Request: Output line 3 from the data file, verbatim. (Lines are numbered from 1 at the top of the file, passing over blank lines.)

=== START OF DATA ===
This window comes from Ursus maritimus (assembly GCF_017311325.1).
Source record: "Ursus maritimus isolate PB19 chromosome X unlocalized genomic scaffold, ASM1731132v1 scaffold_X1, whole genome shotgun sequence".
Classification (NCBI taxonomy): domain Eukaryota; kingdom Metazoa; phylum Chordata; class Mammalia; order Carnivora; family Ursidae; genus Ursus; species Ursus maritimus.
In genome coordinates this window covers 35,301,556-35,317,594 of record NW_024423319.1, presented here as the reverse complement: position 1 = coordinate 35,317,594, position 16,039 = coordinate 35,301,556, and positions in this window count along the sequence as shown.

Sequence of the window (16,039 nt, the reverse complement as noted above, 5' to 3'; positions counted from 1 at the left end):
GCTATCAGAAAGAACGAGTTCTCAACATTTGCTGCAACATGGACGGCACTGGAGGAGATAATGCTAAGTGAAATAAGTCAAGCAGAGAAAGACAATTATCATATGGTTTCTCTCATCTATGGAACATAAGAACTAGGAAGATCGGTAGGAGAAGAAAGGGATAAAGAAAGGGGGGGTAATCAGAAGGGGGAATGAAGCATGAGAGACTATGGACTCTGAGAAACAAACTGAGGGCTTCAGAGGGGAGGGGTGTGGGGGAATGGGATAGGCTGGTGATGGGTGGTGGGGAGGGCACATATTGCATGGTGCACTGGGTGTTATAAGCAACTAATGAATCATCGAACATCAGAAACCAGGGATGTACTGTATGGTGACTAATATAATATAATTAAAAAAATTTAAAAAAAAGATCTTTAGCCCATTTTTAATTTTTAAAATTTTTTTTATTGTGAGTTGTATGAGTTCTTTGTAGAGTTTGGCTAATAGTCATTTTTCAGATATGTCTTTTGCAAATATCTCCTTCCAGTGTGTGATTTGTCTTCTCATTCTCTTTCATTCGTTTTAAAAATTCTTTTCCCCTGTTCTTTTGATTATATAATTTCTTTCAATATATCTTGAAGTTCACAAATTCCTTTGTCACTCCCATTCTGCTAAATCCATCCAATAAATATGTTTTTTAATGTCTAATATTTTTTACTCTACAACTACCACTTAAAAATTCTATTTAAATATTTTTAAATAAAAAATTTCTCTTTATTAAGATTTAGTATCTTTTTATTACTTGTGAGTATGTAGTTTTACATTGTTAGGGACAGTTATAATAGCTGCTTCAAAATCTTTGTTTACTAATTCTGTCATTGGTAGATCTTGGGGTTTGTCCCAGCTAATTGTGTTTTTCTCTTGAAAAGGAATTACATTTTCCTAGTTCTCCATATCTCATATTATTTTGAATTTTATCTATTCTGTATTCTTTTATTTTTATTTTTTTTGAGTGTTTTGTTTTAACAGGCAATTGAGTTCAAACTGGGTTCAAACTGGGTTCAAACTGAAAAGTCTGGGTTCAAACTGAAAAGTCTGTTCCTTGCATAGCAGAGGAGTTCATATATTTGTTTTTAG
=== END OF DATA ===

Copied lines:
Classification (NCBI taxonomy): domain Eukaryota; kingdom Metazoa; phylum Chordata; class Mammalia; order Carnivora; family Ursidae; genus Ursus; species Ursus maritimus.